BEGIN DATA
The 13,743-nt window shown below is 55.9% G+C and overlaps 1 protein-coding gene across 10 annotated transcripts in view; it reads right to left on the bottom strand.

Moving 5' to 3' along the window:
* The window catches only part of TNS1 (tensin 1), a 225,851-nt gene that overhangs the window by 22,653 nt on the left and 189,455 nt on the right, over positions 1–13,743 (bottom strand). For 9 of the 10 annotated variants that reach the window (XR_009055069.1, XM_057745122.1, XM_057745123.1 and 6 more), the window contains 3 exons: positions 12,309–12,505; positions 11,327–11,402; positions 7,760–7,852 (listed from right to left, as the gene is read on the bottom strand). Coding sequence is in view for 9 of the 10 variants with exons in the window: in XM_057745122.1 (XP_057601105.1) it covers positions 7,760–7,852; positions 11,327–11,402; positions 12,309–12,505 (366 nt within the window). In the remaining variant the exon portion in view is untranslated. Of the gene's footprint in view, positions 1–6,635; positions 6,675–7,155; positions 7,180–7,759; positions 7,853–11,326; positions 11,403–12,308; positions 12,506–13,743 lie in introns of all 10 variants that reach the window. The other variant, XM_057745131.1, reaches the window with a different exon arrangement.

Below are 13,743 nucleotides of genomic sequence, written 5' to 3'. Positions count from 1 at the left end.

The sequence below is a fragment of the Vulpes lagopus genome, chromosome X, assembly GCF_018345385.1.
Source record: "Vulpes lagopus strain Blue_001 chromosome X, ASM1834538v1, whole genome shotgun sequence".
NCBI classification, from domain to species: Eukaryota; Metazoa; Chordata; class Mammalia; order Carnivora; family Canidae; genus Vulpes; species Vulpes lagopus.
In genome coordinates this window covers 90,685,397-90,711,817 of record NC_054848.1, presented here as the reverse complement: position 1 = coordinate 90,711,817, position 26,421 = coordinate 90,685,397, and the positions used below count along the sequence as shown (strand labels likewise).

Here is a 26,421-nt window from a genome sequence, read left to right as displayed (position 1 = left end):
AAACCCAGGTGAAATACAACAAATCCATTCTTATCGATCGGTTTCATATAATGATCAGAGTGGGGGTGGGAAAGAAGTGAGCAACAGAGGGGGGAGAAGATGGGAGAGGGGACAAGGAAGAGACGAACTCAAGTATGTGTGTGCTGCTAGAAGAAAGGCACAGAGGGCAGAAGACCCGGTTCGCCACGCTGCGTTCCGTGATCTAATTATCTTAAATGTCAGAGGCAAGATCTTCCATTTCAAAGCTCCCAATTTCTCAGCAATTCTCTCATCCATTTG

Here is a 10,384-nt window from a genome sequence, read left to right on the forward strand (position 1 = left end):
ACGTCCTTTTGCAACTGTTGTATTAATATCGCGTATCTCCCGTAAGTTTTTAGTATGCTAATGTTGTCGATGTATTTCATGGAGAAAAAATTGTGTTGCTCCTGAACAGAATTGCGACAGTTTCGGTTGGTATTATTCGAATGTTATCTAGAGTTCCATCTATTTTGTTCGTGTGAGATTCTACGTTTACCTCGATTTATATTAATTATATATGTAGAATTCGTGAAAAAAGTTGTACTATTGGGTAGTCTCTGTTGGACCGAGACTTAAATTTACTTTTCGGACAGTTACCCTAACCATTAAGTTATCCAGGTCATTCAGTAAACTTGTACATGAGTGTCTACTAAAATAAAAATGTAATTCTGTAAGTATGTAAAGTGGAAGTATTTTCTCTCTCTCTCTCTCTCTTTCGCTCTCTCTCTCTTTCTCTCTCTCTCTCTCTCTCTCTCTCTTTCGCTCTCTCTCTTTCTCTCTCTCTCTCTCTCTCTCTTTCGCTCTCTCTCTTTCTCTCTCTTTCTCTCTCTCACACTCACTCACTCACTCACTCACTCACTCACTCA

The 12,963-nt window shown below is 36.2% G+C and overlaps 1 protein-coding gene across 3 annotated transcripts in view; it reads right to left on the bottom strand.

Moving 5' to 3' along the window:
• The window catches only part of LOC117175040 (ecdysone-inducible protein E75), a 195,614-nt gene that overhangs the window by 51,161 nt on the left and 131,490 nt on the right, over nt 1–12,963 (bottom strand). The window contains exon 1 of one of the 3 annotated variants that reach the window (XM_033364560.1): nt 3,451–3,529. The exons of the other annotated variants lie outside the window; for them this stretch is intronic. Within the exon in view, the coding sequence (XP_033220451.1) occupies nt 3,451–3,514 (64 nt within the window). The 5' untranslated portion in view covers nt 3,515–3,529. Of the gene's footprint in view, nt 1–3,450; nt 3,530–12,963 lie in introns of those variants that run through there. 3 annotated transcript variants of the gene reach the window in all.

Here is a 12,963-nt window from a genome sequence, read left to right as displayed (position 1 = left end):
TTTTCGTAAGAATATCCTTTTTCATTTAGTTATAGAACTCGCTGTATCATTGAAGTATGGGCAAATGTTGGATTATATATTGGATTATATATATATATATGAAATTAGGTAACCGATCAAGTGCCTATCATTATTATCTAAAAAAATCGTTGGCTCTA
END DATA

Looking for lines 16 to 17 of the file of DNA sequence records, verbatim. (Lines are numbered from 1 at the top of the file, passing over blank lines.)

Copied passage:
Here is a 12,963-nt window from a genome sequence, read left to right as displayed (position 1 = left end):
TTTTCGTAAGAATATCCTTTTTCATTTAGTTATAGAACTCGCTGTATCATTGAAGTATGGGCAAATGTTGGATTATATATTGGATTATATATATATATATGAAATTAGGTAACCGATCAAGTGCCTATCATTATTATCTAAAAAAATCGTTGGCTCTA